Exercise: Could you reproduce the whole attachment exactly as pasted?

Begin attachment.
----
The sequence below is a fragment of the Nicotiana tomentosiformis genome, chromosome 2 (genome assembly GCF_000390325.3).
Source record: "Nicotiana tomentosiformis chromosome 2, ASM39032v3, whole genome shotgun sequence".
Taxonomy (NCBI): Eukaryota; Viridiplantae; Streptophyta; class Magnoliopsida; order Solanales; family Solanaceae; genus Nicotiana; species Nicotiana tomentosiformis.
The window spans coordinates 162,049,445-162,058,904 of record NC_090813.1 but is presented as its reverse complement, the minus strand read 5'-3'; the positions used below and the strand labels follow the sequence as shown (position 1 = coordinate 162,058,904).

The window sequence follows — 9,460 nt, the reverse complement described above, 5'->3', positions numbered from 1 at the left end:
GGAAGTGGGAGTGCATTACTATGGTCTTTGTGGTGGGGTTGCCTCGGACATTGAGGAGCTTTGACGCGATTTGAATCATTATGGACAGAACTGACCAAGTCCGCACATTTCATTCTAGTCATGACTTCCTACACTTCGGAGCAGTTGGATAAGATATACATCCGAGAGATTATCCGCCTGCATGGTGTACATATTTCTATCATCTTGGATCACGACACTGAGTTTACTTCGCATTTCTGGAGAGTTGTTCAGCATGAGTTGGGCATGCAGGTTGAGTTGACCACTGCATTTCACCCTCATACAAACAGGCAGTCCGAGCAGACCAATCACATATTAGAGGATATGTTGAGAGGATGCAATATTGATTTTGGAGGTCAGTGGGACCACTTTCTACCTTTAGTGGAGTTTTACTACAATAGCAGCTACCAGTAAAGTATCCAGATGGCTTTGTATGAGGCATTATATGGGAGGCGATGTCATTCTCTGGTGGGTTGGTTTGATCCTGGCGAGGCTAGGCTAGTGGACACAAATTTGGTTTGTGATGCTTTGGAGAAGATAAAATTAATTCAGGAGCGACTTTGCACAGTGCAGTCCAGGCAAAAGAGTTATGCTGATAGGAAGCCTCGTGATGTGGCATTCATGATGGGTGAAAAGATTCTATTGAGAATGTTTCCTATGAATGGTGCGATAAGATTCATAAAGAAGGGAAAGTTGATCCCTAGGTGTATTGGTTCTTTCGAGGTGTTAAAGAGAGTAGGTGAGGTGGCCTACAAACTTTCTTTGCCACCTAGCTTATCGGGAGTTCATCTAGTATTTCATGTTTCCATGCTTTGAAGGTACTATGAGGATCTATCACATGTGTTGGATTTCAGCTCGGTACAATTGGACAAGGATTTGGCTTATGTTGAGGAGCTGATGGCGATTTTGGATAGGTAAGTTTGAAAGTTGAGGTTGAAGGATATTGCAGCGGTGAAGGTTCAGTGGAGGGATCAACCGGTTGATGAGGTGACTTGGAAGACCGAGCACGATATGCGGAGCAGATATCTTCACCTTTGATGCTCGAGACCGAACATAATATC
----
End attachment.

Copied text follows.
The sequence below is a fragment of the Nicotiana tomentosiformis genome, chromosome 2 (genome assembly GCF_000390325.3).
Source record: "Nicotiana tomentosiformis chromosome 2, ASM39032v3, whole genome shotgun sequence".
Taxonomy (NCBI): Eukaryota; Viridiplantae; Streptophyta; class Magnoliopsida; order Solanales; family Solanaceae; genus Nicotiana; species Nicotiana tomentosiformis.
The window spans coordinates 162,049,445-162,058,904 of record NC_090813.1 but is presented as its reverse complement, the minus strand read 5'-3'; the positions used below and the strand labels follow the sequence as shown (position 1 = coordinate 162,058,904).

The window sequence follows — 9,460 nt, the reverse complement described above, 5'->3', positions numbered from 1 at the left end:
GGAAGTGGGAGTGCATTACTATGGTCTTTGTGGTGGGGTTGCCTCGGACATTGAGGAGCTTTGACGCGATTTGAATCATTATGGACAGAACTGACCAAGTCCGCACATTTCATTCTAGTCATGACTTCCTACACTTCGGAGCAGTTGGATAAGATATACATCCGAGAGATTATCCGCCTGCATGGTGTACATATTTCTATCATCTTGGATCACGACACTGAGTTTACTTCGCATTTCTGGAGAGTTGTTCAGCATGAGTTGGGCATGCAGGTTGAGTTGACCACTGCATTTCACCCTCATACAAACAGGCAGTCCGAGCAGACCAATCACATATTAGAGGATATGTTGAGAGGATGCAATATTGATTTTGGAGGTCAGTGGGACCACTTTCTACCTTTAGTGGAGTTTTACTACAATAGCAGCTACCAGTAAAGTATCCAGATGGCTTTGTATGAGGCATTATATGGGAGGCGATGTCATTCTCTGGTGGGTTGGTTTGATCCTGGCGAGGCTAGGCTAGTGGACACAAATTTGGTTTGTGATGCTTTGGAGAAGATAAAATTAATTCAGGAGCGACTTTGCACAGTGCAGTCCAGGCAAAAGAGTTATGCTGATAGGAAGCCTCGTGATGTGGCATTCATGATGGGTGAAAAGATTCTATTGAGAATGTTTCCTATGAATGGTGCGATAAGATTCATAAAGAAGGGAAAGTTGATCCCTAGGTGTATTGGTTCTTTCGAGGTGTTAAAGAGAGTAGGTGAGGTGGCCTACAAACTTTCTTTGCCACCTAGCTTATCGGGAGTTCATCTAGTATTTCATGTTTCCATGCTTTGAAGGTACTATGAGGATCTATCACATGTGTTGGATTTCAGCTCGGTACAATTGGACAAGGATTTGGCTTATGTTGAGGAGCTGATGGCGATTTTGGATAGGTAAGTTTGAAAGTTGAGGTTGAAGGATATTGCAGCGGTGAAGGTTCAGTGGAGGGATCAACCGGTTGATGAGGTGACTTGGAAGACCGAGCACGATATGCGGAGCAGATATCTTCACCTTTGATGCTCGAGACCGAACATAATATC